Category: Recipes

The week in suppers, plus Christmas baking!

enter the root vegetable
**Monday’s menu: Black bean chili (crockpot). Steamed rice.
**Circumstances: I had to skedaddle to Toronto, so this was set on the table at about 4:56pm (it’s already dark anyway). I wasn’t here for the eating, but the leftovers are fabulous.
**Veg quota: No need for a side. There were plenty of veggies in the chili: corn and red peppers frozen this summer, and home-canned tomatoes.

**Tuesday’s menu: Curried lentil soup (crockpot). Leftover rice.
**Circumstances: This was the evening we went Christmas shopping WITH the children. Arrived home and ate supper out of the crockpot. Should have added a vegetable side, but it was too late by then.

**Wednesday’s menu: Pasta with roasted red pepper sauce. Napa cabbage salad with tahini dressing.
**The reviews: It’s a hit! Mama has a hit! This meal debuts at number one on the charts!
**Mini-recipe: Tahini dressing: Whisk the following ingredients together in a bowl. Half a cup of tahini; 1/2 cup of oil (olive or canola, plus a smaller amount of sesame); the juice of one lemon; 1/4 cup of tamari sauce; salt to taste, plus a sprinkling of sugar if that’s your thing (yes, it’s mine).

**Thursday’s menu: Roasted root veggies (pictured above). Roasted breaded fish. Quick cheese bread.
**Chef’s complaint: Those beets were all about two inches in diameter. I had to wash and peel each one by hand. It took me as long to prep a bag of beets as it did for the cheese bread to bake. Forty minutes of my life!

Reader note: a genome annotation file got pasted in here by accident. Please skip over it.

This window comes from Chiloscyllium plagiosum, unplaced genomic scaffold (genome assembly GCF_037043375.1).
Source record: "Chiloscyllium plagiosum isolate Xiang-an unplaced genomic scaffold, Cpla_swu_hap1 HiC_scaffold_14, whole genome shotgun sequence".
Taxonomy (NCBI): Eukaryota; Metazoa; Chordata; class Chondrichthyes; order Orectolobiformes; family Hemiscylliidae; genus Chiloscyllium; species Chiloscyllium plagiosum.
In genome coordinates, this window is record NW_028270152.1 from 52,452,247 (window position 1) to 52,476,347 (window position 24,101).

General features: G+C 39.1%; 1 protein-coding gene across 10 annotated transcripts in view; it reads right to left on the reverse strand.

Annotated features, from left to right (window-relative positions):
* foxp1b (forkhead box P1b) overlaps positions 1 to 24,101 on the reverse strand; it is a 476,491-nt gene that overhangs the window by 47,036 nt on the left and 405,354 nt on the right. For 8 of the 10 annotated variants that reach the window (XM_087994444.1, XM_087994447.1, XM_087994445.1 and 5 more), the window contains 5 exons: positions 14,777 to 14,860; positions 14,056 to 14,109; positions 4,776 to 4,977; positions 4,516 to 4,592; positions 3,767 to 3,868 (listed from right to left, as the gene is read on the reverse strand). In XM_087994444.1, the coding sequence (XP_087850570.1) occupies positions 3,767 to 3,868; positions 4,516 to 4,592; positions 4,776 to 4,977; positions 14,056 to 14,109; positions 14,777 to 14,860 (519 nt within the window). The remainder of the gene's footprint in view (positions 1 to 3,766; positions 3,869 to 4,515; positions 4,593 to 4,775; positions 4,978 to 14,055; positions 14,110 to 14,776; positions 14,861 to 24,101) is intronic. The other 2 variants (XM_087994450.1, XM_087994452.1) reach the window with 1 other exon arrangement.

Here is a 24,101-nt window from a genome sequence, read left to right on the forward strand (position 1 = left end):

**Caveat: But the veggies were delicious, especially the beets. Worth it?

**Friday’s menu: Black beans. Baked rice. Tortillas.
**Because: In a rush, of course.
**Awesome leftover meal: Tortilla lasagne. Whipped this up on Saturday, with layers of corn tortillas, black beans, feta cheese, shredded mozzarella, and leftover roasted red pepper sauce. YUM.

**Weekend kitchen accomplishments: Ten dozen ginger snaps. Eight dozen cut-out cookies. Two pans of krispie squares. Four loaves of bread.
**Monday morning addendum: Home with sick son, so putting houseound time to good use and making one batch of really good granola and four litres of yogurt.

The week in suppers: enter the root vegetable

**Monday’s menu: Split pea soup in the crockpot. Quick beer bread. Baked squash.
**Because: We have a whole lot of yellow split peas. We also had no bread. Quick breads can save a meal.